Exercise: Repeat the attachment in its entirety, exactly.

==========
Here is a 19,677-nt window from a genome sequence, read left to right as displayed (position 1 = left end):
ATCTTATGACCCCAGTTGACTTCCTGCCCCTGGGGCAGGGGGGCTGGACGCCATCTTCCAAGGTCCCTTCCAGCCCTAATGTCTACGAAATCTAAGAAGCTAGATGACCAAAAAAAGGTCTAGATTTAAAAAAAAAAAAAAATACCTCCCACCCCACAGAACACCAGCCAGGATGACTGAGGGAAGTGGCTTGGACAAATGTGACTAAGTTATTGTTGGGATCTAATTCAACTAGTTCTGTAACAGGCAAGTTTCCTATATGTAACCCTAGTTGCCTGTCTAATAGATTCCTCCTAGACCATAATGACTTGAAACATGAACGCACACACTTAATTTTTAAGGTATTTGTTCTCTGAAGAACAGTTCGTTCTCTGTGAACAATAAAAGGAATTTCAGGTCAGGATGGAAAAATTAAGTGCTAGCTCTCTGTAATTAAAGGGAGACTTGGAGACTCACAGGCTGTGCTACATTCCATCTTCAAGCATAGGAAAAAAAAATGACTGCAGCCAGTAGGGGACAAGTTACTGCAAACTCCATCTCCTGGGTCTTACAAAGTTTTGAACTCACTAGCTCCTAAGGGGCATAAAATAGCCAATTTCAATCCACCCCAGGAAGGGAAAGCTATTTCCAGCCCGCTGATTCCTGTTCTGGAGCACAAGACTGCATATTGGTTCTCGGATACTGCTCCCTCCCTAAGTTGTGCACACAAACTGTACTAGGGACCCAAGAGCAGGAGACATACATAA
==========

Here is a 19,677-nt window from a genome sequence, read left to right as displayed (position 1 = left end):
ATCTTATGACCCCAGTTGACTTCCTGCCCCTGGGGCAGGGGGGCTGGACGCCATCTTCCAAGGTCCCTTCCAGCCCTAATGTCTACGAAATCTAAGAAGCTAGATGACCAAAAAAAGGTCTAGATTTAAAAAAAAAAAAAAATACCTCCCACCCCACAGAACACCAGCCAGGATGACTGAGGGAAGTGGCTTGGACAAATGTGACTAAGTTATTGTTGGGATCTAATTCAACTAGTTCTGTAACAGGCAAGTTTCCTATATGTAACCCTAGTTGCCTGTCTAATAGATTCCTCCTAGACCATAATGACTTGAAACATGAACGCACACACTTAATTTTTAAGGTATTTGTTCTCTGAAGAACAGTTCGTTCTCTGTGAACAATAAAAGGAATTTCAGGTCAGGATGGAAAAATTAAGTGCTAGCTCTCTGTAATTAAAGGGAGACTTGGAGACTCACAGGCTGTGCTACATTCCATCTTCAAGCATAGGAAAAAAAAATGACTGCAGCCAGTAGGGGACAAGTTACTGCAAACTCCATCTCCTGGGTCTTACAAAGTTTTGAACTCACTAGCTCCTAAGGGGCATAAAATAGCCAATTTCAATCCACCCCAGGAAGGGAAAGCTATTTCCAGCCCGCTGATTCCTGTTCTGGAGCACAAGACTGCATATTGGTTCTCGGATACTGCTCCCTCCCTAAGTTGTGCACACAAACTGTACTAGGGACCCAAGAGCAGGAGACATACATAA